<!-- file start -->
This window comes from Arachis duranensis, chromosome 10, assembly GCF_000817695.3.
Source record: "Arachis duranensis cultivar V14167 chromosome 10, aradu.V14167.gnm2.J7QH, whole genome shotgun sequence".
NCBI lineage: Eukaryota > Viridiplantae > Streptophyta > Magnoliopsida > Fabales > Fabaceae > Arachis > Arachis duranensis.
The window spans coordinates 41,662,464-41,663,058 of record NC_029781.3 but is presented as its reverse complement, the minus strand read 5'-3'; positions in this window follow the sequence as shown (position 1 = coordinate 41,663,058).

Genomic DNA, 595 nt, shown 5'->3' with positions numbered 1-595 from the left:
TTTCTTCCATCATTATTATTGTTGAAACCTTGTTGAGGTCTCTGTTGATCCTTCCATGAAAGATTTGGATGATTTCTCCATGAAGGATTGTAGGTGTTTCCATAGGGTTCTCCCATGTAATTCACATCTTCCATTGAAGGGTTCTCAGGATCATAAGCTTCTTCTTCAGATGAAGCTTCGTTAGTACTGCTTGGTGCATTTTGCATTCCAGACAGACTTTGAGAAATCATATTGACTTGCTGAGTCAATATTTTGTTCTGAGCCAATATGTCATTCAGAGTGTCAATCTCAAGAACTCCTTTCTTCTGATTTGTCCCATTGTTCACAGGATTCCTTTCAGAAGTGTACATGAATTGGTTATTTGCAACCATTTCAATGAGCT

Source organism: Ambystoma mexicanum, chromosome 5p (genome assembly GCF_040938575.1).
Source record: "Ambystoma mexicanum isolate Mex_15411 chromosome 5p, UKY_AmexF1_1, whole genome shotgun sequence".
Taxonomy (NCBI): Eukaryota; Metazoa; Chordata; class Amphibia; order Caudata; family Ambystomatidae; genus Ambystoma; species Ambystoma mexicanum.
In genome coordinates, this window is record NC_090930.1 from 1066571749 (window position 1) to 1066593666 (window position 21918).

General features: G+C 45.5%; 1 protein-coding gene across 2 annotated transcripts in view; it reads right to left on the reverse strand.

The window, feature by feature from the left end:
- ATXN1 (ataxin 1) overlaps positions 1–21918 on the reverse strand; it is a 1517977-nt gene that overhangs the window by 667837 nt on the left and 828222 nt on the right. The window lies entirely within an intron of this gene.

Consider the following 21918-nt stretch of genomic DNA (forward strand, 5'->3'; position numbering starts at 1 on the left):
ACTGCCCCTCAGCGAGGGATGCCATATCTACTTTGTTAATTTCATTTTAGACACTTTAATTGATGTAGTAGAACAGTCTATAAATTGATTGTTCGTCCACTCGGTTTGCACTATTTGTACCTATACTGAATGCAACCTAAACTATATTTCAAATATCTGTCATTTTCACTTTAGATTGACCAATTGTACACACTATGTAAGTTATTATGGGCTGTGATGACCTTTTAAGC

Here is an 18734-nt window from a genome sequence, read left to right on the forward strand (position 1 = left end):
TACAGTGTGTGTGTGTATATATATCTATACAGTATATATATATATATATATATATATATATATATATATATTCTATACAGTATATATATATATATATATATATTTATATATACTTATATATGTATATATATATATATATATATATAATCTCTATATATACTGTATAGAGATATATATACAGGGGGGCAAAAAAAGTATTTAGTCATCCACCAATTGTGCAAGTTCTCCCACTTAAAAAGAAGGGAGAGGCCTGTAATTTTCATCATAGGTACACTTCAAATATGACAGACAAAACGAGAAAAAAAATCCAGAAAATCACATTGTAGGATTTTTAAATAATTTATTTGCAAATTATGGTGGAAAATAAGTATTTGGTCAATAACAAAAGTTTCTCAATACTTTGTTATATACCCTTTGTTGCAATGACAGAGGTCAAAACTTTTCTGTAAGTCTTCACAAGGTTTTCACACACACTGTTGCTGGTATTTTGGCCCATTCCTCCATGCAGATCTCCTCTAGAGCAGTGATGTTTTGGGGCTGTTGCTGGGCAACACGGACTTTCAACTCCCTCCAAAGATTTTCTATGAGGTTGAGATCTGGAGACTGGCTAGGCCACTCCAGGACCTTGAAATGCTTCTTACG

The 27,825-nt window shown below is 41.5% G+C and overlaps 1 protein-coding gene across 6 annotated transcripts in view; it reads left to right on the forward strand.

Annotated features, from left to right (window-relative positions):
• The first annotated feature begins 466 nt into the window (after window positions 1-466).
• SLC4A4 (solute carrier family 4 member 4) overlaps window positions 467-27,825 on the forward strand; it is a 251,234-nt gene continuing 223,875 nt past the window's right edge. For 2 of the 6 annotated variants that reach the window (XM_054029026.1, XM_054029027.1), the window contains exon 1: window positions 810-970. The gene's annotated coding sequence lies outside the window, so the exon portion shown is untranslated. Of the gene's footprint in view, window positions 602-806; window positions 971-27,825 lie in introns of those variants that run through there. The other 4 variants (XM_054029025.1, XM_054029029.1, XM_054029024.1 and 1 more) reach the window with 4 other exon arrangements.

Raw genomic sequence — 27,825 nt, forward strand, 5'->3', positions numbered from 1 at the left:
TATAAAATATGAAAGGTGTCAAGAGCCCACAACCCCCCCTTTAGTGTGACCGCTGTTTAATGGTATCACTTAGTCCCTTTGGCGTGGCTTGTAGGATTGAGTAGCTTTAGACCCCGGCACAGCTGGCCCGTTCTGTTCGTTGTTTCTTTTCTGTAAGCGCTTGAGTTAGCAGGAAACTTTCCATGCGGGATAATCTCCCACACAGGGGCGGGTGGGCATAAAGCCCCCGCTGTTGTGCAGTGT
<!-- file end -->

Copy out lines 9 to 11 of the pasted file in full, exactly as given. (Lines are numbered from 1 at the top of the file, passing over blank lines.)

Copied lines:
Taxonomy (NCBI): Eukaryota; Metazoa; Chordata; class Amphibia; order Caudata; family Ambystomatidae; genus Ambystoma; species Ambystoma mexicanum.
In genome coordinates, this window is record NC_090930.1 from 1066571749 (window position 1) to 1066593666 (window position 21918).

General features: G+C 45.5%; 1 protein-coding gene across 2 annotated transcripts in view; it reads right to left on the reverse strand.